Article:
Why it made me think: (1) The conflict escalation idea — from e.g., social to physical to armed — was a terrific idea. It definitely led to changes in the way I approach conflict in games, both as a player and as a GM. (2) Fallout — the idea that taking damage or failure in conflict leads to lasting changes in your character — was also quite interesting, though the specific mechanic made it a little less portable to other games.
3. Burning Empires
Why I didn’t like it: Ah well. I actually wrote a review on RPG.net for this game, and in so doing got some people frothing mad at me. In short, BE was way too rules-heavy for me or the rest of my group, and to top it off it didn’t provide a setting section I could have used with another system.
Why it made me think: (1) The world-building part of setting up the game was very successful and popular even with players who otherwise hated the game. While many other games before and since have included an initial world-building step, BE did this in a very organized fashion that provided cohesion to the result, and character and NPC creation tied directly into it. This gave the players significant investment in the setting.
(2) The explicit use of different scene types in play made me reflect on what a scene should do to advance a story. BE used Colour Scenes (no dice rolling, just setting the stage or the mood), Interstitial Scenes (conversations and interactions between characters, no dice rolling), Building Scenes (all right, we finally get to use those skills and roll some dice!), and Conflict Scenes (the big stuff). In essence, this expanded for me the thinking started with Primetime Adventures and made me reflect more deeply on what I should try to create in a given scene; it also provided a vocabulary to discuss this with the rest of the group. In addition, the idea that not every scene should be a big conflict, that the action should be reserved for centrepiece scenes, led to better pacing.
4. Apocalypse World
Why I didn’t like it: For one thing, I did not resonate with the setting or most of the original playbooks (character templates or archetypes). Gamers have created a variety of hacks to adapt it to other published settings (from A|state to Doctor Who and from Battlestar Galactica to A Song of Ice and Fire) and some have been successfully published as new settings, like Monsterhearts and Dungeon World, so that initial hurdle has at least been partly remedied. But overall, the mechanics also fail to get me excited. I don’t have strong criticism, I just find them uninteresting. Fortunately for me, I played with fun GMs and players so the actual stories were good, but I felt like all the good stuff could have been generated with just about any system.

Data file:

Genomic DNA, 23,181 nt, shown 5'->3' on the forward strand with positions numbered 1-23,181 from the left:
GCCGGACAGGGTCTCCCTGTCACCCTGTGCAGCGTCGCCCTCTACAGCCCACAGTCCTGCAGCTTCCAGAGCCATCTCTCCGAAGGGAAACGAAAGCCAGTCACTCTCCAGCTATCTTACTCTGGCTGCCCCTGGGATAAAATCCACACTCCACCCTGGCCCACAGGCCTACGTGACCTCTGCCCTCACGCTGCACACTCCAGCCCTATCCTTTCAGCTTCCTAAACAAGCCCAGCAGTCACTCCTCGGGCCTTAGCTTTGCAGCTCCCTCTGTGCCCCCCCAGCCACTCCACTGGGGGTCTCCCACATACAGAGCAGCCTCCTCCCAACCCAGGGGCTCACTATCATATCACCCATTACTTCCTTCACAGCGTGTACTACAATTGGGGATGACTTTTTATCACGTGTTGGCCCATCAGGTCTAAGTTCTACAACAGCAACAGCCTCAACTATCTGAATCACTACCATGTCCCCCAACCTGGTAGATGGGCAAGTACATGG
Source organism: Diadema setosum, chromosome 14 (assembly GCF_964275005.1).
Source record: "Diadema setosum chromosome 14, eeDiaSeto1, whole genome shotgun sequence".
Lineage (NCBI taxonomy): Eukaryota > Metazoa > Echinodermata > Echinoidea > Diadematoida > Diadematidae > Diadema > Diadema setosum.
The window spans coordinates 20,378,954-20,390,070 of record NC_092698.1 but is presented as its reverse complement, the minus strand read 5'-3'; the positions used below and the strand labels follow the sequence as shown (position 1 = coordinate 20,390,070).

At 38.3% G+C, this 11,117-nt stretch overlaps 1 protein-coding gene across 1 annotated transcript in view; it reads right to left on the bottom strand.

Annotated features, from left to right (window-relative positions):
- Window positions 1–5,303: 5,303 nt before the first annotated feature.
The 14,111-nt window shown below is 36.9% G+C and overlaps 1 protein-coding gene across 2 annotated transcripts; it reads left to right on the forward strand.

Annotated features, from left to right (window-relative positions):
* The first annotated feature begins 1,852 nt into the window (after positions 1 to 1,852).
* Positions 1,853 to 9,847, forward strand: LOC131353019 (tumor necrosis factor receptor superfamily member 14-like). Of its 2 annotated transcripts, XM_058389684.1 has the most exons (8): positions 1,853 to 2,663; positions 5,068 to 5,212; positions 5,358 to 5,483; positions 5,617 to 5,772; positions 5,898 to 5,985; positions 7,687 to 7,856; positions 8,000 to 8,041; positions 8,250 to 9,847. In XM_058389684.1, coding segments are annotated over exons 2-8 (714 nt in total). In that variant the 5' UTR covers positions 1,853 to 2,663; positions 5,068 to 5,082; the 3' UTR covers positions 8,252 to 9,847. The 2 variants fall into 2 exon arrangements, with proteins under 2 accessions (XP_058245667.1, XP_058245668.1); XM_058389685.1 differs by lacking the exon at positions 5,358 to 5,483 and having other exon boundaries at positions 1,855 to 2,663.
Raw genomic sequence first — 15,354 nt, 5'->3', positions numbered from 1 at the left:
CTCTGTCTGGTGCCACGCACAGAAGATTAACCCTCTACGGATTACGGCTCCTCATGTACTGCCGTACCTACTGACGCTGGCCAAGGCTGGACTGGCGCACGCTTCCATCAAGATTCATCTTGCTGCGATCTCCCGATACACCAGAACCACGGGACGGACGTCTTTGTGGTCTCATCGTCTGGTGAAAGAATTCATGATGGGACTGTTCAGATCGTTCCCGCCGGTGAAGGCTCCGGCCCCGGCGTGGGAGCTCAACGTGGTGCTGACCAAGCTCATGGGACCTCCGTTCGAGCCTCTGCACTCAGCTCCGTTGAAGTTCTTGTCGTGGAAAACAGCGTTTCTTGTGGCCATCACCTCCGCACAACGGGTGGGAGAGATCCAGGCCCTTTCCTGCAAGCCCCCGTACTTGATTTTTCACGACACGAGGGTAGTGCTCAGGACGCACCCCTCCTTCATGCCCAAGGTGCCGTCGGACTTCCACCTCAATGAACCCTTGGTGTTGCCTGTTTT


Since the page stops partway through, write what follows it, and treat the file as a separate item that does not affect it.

Why it made me think: The Chinese menu approach to action resolution. Just as the character creation process relies of picking a few options from a menu — not in itself a new idea — actions are also resolve that way: pick a “Move” from a list of 10 to 20 that may apply to your character, roll the dice, and depending on your level of success, pick a certain number of options from the list. For example, if roll to “read a situation”, depending on your result you may get to ask the GM zero to four questions from the GM. What this provides is an even-handed resolution of challenges that is often lacking in role-playing games; all too often, certain skills have specific resolution mechanics but others are vague and left to GM decision. AW’s menu approach provides both choices and structure.
In fact, I assume that this menu approach is largely what made the game so popular, even though it was not quite enough to make me become fond of the entire system.